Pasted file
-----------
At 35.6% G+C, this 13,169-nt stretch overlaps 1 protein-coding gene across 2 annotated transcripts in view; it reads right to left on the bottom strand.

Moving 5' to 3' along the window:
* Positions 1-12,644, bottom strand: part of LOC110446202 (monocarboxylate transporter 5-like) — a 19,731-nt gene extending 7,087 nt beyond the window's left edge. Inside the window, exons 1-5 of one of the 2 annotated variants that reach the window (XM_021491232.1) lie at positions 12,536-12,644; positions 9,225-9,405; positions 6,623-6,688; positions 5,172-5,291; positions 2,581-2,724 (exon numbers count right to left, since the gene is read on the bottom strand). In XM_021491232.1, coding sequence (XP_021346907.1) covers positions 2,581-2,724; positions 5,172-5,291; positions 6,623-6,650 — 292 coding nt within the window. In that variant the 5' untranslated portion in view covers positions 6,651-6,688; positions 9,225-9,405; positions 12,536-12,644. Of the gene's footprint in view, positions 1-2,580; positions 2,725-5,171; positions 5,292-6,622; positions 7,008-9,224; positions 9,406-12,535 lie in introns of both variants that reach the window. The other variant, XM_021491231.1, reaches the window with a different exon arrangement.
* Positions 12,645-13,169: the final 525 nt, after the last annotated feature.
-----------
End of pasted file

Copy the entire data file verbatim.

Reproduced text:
At 35.6% G+C, this 13,169-nt stretch overlaps 1 protein-coding gene across 2 annotated transcripts in view; it reads right to left on the bottom strand.

Moving 5' to 3' along the window:
* Positions 1-12,644, bottom strand: part of LOC110446202 (monocarboxylate transporter 5-like) — a 19,731-nt gene extending 7,087 nt beyond the window's left edge. Inside the window, exons 1-5 of one of the 2 annotated variants that reach the window (XM_021491232.1) lie at positions 12,536-12,644; positions 9,225-9,405; positions 6,623-6,688; positions 5,172-5,291; positions 2,581-2,724 (exon numbers count right to left, since the gene is read on the bottom strand). In XM_021491232.1, coding sequence (XP_021346907.1) covers positions 2,581-2,724; positions 5,172-5,291; positions 6,623-6,650 — 292 coding nt within the window. In that variant the 5' untranslated portion in view covers positions 6,651-6,688; positions 9,225-9,405; positions 12,536-12,644. Of the gene's footprint in view, positions 1-2,580; positions 2,725-5,171; positions 5,292-6,622; positions 7,008-9,224; positions 9,406-12,535 lie in introns of both variants that reach the window. The other variant, XM_021491231.1, reaches the window with a different exon arrangement.
* Positions 12,645-13,169: the final 525 nt, after the last annotated feature.